Blue Neon Waves
It may look like an alien life-form has washed up on a beach, but this striking neon blue effect is a completely natural phenomenon.
The incredible image was taken by photographer Doug Perrine during a visit to Vaadhoo, one of the Raa Atoll islands in the Maldives.
It captures a natural chemical reaction called bioluminescence, which occurs when a micro-organism in the water is disturbed by oxygen.
Unfortunately, the Blue Neon waves, which were observable from the San Diego shoreline, have ceased, but that doesn’t make them any less of a natural wonder. The nocturnal opposite to the city’s “Red Tide”, the Neon waves were a spectacle of colour brought on by an over abundance of a certain kind of plankton. The “neon” effect which was evident in the surf, was the result of the bio-luminescence of the millions of dead plankton being washed ashore.
Natural phenomenon: Glowing blue water washes up on a beach in Vaadhoo, one of the Raa Atoll islands in the Maldives. The result of a chemical reaction called bioluminescence, it occurs when a micro-organism in sea water is disturbed by oxygen
Glittering or flashing seas have long been linked to marine microbes—and now scientists think they know how the life-forms create light.
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There’s a lot lurking beneath the ocean’s dark abyss, but light might be one of the most unexpected. In actuality, a large number of sea creatures are “bioluminescent,” which means they emit light from a chemical reaction occurring within them. Bioluminescence can be found in bacteria, fish, jellyfish, octopi, squid, and sea worms—and most of them are deep-sea dwellers.
However, the most commonly seen—and arguably the most awesome—bioluminescent marine organisms are dinoflaggelates. These one-celled protists, 90 percent of which are marine plankton, have a very striking feature: when disturbed by a predator or a wave, they give off a bright blue light. So when a dinoflaggelate population increases rapidly, or “blooms”, it creates a red tide. And when it is nighttime during an algal bloom and the ocean water is rough – watch out – because a neon blue wave will be glowing straight towards you!
While red tides cannot be predicted, there are a few locations around the world famous for glowing blue waves. In the United States, San Diego is the most common city where red tides take place, and surfers are graced with bright blue waves as often as every few years.
The Maldives archipelago in the Indian Ocean; Mosquito Bay in Puerto Rico, Manly Beach in Sydney, Australia; Luminous Lagoon in Jamaica; Norfolk, Great Britain; Bali, Indonesia; and the Florida and southern California coast are all great hot spots to see, surf, and kayak through bioluminescent waves.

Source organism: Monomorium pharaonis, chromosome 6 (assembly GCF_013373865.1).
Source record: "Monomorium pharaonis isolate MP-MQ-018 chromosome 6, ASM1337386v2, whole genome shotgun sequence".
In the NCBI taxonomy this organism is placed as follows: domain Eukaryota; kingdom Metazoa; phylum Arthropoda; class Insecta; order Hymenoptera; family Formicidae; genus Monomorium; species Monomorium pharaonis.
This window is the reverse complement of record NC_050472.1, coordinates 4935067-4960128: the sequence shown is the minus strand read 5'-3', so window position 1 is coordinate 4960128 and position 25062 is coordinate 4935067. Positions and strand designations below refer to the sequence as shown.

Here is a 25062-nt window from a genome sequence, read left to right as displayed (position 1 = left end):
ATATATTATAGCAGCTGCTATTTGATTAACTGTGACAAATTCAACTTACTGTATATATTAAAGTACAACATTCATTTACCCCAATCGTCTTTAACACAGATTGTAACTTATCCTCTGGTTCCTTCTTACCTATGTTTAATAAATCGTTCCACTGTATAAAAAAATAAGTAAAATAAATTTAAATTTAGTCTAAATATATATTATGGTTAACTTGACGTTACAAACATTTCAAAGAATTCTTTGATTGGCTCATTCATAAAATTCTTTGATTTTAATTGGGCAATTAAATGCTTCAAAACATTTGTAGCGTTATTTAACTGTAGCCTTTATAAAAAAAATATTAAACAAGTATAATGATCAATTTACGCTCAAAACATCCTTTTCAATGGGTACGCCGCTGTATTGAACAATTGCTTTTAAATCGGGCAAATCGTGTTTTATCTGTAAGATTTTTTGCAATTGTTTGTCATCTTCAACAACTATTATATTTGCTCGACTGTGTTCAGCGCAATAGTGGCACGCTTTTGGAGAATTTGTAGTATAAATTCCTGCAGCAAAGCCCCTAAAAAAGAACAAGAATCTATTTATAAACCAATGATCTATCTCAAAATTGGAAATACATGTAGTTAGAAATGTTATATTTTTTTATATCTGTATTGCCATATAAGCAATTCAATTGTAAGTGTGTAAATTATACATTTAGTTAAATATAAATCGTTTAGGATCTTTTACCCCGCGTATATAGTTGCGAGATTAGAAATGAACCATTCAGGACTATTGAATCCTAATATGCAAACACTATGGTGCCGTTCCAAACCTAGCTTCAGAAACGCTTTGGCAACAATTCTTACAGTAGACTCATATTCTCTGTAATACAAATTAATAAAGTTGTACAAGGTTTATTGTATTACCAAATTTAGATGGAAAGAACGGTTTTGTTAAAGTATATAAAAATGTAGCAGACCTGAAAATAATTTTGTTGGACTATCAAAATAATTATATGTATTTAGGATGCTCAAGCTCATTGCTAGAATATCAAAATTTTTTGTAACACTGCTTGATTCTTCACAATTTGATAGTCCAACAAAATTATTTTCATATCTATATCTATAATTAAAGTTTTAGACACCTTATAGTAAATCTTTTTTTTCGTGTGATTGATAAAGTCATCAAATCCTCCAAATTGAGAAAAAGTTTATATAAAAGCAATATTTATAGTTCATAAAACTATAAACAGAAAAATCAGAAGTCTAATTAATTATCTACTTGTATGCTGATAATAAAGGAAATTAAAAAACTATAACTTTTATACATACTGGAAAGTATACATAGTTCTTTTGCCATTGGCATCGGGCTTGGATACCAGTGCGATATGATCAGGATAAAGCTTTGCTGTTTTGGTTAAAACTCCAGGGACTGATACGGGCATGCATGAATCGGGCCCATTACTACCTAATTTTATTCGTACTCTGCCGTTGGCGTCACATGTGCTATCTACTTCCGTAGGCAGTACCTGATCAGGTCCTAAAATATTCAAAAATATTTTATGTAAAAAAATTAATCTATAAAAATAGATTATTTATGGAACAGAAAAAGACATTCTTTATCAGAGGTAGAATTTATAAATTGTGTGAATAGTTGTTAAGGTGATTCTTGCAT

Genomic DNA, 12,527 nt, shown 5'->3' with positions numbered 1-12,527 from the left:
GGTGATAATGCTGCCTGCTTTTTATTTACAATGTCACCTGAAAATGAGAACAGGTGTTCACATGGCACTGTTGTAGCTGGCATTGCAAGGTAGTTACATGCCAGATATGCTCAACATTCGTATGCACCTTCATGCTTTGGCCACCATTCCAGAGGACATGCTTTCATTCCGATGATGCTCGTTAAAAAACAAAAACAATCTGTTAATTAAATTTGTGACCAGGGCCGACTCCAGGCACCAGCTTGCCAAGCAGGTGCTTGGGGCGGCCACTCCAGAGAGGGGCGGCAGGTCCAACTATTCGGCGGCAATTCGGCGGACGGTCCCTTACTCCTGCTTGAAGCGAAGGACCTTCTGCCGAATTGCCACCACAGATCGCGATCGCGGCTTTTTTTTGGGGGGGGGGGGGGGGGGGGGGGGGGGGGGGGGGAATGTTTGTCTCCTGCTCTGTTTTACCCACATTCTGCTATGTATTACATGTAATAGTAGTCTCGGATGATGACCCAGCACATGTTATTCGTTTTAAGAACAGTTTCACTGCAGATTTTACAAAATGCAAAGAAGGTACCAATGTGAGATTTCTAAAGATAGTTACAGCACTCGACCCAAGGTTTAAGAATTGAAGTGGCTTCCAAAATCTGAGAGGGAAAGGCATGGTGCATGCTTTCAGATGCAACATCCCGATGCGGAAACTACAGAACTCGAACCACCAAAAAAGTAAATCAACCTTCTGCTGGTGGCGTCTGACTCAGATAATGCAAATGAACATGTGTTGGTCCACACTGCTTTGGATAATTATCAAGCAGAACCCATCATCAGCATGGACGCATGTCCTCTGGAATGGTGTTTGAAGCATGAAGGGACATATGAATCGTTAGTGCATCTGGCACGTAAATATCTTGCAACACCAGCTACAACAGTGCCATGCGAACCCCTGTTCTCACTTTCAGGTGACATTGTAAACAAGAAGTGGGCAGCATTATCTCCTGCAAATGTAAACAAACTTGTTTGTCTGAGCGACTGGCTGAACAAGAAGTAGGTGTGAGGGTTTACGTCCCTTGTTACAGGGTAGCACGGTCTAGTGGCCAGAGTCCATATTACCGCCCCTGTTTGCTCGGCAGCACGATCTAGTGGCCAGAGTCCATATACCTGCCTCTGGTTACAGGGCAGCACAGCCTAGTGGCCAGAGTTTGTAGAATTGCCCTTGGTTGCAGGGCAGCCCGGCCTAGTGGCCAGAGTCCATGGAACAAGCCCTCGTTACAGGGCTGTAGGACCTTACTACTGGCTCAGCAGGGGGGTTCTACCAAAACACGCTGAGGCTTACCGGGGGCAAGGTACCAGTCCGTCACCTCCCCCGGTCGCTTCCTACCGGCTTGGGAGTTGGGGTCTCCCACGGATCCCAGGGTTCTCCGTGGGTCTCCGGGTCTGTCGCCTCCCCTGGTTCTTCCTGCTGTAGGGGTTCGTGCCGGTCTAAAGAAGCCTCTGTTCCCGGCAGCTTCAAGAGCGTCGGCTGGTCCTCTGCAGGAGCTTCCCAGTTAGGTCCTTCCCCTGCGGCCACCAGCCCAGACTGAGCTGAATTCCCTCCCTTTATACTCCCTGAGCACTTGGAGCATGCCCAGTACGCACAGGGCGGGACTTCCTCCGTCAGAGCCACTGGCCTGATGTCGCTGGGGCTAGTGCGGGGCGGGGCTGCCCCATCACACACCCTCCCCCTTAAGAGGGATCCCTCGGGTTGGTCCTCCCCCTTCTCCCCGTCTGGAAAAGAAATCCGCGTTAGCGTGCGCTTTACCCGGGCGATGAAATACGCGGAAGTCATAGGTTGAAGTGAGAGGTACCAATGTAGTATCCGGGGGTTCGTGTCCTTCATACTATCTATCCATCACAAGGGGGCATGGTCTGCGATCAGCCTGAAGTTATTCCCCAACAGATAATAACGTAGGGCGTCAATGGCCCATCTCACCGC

The phenomenon can happen anywhere in the world and at any time of the year, which adds to it’s inherit magic. The next time you are on vacation, taking a nice stroll along the beach at night, check out the crashing waves – they might just be glimmering a fluorescent blue.
It looks like something from the movie "Avatar": ocean waters that light up like neon glow sticks when they splash. Beaches across southern California have recently been alight with eerie, glowing waves. What could be causing such an otherworldly phenomenon?
A recent report by Discovery News has provided an answer. According to marine biologist Jorge Ribas, the glowing is caused by a massive red tide, or algae bloom, of bioluminescent phytoplankton called Lingulodinium polyedrum. The microorganisms emit light in response to stress, such as when a wave crashes into the shore, a surfboard slashes through the surf, or a kayaker's paddle splashes the water. The result is a wickedly cool glowing ocean.
The phenomenon has been observed on a semi-regular basis since at least 1901 along the beaches around San Diego, Calif. By day the algal blooms give the water a soupy red coloration, which is why they're often referred to as a red tide. But unlike some forms of red tide that can be toxic to people and marine life, the glowing blooms occurring in San Diego waters are reportedly harmless.
For surfers who don't mind catching a wave in water teeming with a sludge of microorganisms, the glowing ocean offers the chance of a lifetime. Night swimmers also often delight in the opportunity to lounge in a bioluminescent sea. The organisms can also be present in wet beach sand, so even beach walkers can watch as the ground sparkles with every footstep.
Several videos posted on YouTube show the majestic effects of the phenomenon. Watch below as a surfer sets a wave aflame and a kayaker dazzles through calmer waters while the coastal city lights shine in the background.
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